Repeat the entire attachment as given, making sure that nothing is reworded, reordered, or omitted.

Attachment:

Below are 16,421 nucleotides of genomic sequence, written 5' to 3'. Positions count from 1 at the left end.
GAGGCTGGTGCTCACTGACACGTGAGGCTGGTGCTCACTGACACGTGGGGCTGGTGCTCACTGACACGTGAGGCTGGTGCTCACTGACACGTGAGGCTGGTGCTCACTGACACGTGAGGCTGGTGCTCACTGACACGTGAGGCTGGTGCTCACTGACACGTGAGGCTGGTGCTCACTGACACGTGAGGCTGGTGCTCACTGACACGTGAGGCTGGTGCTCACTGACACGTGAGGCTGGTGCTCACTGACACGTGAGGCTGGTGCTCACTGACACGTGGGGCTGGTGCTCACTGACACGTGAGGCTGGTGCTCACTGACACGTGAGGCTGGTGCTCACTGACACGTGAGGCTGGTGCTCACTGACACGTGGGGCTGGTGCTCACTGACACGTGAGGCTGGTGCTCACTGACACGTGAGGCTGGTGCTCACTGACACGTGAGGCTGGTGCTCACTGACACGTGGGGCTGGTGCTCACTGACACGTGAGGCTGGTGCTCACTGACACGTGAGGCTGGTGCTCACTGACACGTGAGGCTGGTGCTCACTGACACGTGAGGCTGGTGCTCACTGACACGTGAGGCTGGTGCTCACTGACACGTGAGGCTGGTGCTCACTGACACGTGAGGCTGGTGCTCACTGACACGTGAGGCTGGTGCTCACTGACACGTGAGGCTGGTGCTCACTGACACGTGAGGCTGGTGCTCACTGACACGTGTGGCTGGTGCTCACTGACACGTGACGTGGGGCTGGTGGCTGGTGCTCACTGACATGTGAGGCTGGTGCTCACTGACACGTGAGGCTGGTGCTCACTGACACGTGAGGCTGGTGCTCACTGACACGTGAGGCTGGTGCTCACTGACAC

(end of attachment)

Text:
Below are 16,421 nucleotides of genomic sequence, written 5' to 3'. Positions count from 1 at the left end.
GAGGCTGGTGCTCACTGACACGTGAGGCTGGTGCTCACTGACACGTGGGGCTGGTGCTCACTGACACGTGAGGCTGGTGCTCACTGACACGTGAGGCTGGTGCTCACTGACACGTGAGGCTGGTGCTCACTGACACGTGAGGCTGGTGCTCACTGACACGTGAGGCTGGTGCTCACTGACACGTGAGGCTGGTGCTCACTGACACGTGAGGCTGGTGCTCACTGACACGTGAGGCTGGTGCTCACTGACACGTGAGGCTGGTGCTCACTGACACGTGGGGCTGGTGCTCACTGACACGTGAGGCTGGTGCTCACTGACACGTGAGGCTGGTGCTCACTGACACGTGAGGCTGGTGCTCACTGACACGTGGGGCTGGTGCTCACTGACACGTGAGGCTGGTGCTCACTGACACGTGAGGCTGGTGCTCACTGACACGTGAGGCTGGTGCTCACTGACACGTGGGGCTGGTGCTCACTGACACGTGAGGCTGGTGCTCACTGACACGTGAGGCTGGTGCTCACTGACACGTGAGGCTGGTGCTCACTGACACGTGAGGCTGGTGCTCACTGACACGTGAGGCTGGTGCTCACTGACACGTGAGGCTGGTGCTCACTGACACGTGAGGCTGGTGCTCACTGACACGTGAGGCTGGTGCTCACTGACACGTGAGGCTGGTGCTCACTGACACGTGAGGCTGGTGCTCACTGACACGTGTGGCTGGTGCTCACTGACACGTGACGTGGGGCTGGTGGCTGGTGCTCACTGACATGTGAGGCTGGTGCTCACTGACACGTGAGGCTGGTGCTCACTGACACGTGAGGCTGGTGCTCACTGACACGTGAGGCTGGTGCTCACTGACAC